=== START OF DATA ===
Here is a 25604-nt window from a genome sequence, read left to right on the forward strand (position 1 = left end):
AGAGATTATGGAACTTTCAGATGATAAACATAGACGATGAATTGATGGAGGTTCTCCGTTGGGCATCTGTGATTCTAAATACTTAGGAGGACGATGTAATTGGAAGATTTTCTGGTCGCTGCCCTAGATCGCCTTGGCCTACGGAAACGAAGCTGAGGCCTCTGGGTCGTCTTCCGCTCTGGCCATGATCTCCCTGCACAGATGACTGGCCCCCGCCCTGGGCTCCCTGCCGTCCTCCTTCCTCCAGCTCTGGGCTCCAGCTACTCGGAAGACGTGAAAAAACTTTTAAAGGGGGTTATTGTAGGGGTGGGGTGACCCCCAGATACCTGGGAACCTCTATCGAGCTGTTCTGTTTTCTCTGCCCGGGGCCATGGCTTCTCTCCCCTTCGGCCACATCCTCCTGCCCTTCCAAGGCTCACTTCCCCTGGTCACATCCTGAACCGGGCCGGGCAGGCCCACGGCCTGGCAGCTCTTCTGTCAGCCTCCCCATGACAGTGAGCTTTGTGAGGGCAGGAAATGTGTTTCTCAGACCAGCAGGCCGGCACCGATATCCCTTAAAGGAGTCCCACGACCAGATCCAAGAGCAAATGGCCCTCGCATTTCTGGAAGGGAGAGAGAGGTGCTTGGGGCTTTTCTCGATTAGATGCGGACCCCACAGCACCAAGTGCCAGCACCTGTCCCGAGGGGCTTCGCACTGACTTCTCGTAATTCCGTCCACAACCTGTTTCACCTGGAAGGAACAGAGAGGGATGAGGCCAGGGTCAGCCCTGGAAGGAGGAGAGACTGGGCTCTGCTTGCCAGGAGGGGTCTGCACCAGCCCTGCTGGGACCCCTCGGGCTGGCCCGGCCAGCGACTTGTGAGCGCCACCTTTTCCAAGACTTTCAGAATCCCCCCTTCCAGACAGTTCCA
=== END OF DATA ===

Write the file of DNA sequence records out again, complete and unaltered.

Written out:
Here is a 25604-nt window from a genome sequence, read left to right on the forward strand (position 1 = left end):
AGAGATTATGGAACTTTCAGATGATAAACATAGACGATGAATTGATGGAGGTTCTCCGTTGGGCATCTGTGATTCTAAATACTTAGGAGGACGATGTAATTGGAAGATTTTCTGGTCGCTGCCCTAGATCGCCTTGGCCTACGGAAACGAAGCTGAGGCCTCTGGGTCGTCTTCCGCTCTGGCCATGATCTCCCTGCACAGATGACTGGCCCCCGCCCTGGGCTCCCTGCCGTCCTCCTTCCTCCAGCTCTGGGCTCCAGCTACTCGGAAGACGTGAAAAAACTTTTAAAGGGGGTTATTGTAGGGGTGGGGTGACCCCCAGATACCTGGGAACCTCTATCGAGCTGTTCTGTTTTCTCTGCCCGGGGCCATGGCTTCTCTCCCCTTCGGCCACATCCTCCTGCCCTTCCAAGGCTCACTTCCCCTGGTCACATCCTGAACCGGGCCGGGCAGGCCCACGGCCTGGCAGCTCTTCTGTCAGCCTCCCCATGACAGTGAGCTTTGTGAGGGCAGGAAATGTGTTTCTCAGACCAGCAGGCCGGCACCGATATCCCTTAAAGGAGTCCCACGACCAGATCCAAGAGCAAATGGCCCTCGCATTTCTGGAAGGGAGAGAGAGGTGCTTGGGGCTTTTCTCGATTAGATGCGGACCCCACAGCACCAAGTGCCAGCACCTGTCCCGAGGGGCTTCGCACTGACTTCTCGTAATTCCGTCCACAACCTGTTTCACCTGGAAGGAACAGAGAGGGATGAGGCCAGGGTCAGCCCTGGAAGGAGGAGAGACTGGGCTCTGCTTGCCAGGAGGGGTCTGCACCAGCCCTGCTGGGACCCCTCGGGCTGGCCCGGCCAGCGACTTGTGAGCGCCACCTTTTCCAAGACTTTCAGAATCCCCCCTTCCAGACAGTTCCA